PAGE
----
Ms Langlands agrees: “Building a reputation as a trustworthy hard worker in the industry will mean you do not have to invest as much time in chasing new listings and competing for business.
“You will spend more time working with people who are serious about selling and you can be more selective about the properties you take on.”
It’s not rocket science
There’s no mystery or secret formula for creating a client for life. All agents have the opportunity to strengthen client relations – it’s just a matter of having the right approach and taking the right actions.
Clients are likely to switch agents unless they feel they are receiving a comprehensive service.
The only way you can truly achieve a client for life strategy is to create and actively manage a client database, the lifeblood of any real estate agency.
“A well kept database is like gold,” says Ms Langlands. “If you have not got one, start now! If it is full of inaccurate information, then clean it out!
“The database is the key to keeping in touch with your clients. The information technology era has streamlined keeping in contact. People generally are much more open to being contacted via email – as long as you are not filling their inbox with rubbish.”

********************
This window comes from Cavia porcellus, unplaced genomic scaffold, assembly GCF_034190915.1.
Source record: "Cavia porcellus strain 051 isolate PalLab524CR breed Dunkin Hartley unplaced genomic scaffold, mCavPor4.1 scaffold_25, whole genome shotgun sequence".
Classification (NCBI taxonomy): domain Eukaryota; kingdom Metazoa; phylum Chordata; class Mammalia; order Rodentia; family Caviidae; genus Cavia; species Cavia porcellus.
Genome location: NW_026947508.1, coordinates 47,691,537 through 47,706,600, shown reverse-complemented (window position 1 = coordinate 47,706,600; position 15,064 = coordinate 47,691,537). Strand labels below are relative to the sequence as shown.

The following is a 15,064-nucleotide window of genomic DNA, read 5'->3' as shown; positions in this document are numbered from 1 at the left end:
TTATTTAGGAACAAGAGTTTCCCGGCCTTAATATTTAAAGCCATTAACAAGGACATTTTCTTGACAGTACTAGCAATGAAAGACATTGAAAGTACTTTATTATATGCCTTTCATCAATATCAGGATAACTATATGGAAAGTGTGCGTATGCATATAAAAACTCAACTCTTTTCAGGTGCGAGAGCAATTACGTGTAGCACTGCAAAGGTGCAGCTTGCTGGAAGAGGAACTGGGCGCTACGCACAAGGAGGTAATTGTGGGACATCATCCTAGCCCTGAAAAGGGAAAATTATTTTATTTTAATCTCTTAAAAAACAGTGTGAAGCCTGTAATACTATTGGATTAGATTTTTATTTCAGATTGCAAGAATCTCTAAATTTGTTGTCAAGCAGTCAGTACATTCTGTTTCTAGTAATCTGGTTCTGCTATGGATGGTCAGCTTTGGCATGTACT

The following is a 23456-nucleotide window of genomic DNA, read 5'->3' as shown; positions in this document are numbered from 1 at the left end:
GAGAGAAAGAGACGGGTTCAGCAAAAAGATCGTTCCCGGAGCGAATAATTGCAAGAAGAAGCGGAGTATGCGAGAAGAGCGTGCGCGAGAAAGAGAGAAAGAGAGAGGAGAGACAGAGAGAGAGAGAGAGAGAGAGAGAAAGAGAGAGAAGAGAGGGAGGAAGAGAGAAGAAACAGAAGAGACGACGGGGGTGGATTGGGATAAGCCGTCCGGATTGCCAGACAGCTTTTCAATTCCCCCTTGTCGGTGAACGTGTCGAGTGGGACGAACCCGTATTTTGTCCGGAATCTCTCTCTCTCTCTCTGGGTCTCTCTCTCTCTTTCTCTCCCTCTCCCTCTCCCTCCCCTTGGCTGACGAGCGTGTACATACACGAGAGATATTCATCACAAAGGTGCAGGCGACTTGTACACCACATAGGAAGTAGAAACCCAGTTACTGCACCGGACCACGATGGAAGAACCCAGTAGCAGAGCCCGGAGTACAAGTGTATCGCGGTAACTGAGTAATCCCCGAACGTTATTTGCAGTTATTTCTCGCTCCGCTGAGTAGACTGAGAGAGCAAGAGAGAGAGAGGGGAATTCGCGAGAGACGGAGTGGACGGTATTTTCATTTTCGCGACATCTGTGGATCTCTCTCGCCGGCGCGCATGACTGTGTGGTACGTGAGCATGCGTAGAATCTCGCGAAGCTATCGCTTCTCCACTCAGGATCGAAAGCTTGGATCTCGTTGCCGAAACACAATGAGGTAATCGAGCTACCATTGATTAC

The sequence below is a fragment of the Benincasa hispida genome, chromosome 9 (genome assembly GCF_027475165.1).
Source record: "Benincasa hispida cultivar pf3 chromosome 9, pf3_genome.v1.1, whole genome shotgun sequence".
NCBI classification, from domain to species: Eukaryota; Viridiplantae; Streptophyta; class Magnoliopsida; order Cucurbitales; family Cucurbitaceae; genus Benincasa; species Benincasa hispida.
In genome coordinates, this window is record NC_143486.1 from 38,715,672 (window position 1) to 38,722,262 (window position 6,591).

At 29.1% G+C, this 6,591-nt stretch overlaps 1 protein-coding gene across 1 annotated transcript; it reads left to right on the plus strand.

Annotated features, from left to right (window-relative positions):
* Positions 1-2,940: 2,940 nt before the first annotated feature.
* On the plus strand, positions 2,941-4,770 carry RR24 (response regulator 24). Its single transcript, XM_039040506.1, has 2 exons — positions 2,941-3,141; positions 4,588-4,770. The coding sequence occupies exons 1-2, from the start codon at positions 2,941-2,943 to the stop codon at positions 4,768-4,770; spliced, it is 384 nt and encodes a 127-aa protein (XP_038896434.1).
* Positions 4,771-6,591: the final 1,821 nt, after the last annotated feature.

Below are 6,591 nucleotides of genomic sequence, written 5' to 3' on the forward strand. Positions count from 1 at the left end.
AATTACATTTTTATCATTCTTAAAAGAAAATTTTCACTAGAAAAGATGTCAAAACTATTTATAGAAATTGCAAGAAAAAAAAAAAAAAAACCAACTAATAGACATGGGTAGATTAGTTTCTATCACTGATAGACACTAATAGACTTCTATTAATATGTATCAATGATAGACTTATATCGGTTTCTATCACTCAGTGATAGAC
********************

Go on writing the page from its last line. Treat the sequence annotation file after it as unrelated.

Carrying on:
“You cannot assume clients are going to continue to deal with you unless you’re absolutely up-to-date with their needs,” adds Mr Smith. “This all comes back to providing them with market information, current trends, local market activity and maintaining regular contact. “You could consider offering an annual assessment of their portfolio free of charge, for example, giving clients advice on how the portfolio is performing and whether or not they should be looking at alternative investments.”
According to Mr Smith, the formula is simple: treat all clients as ‘VIPs’ – ‘Visit In Person’.
“There is no better way of communicating than face-to-face.”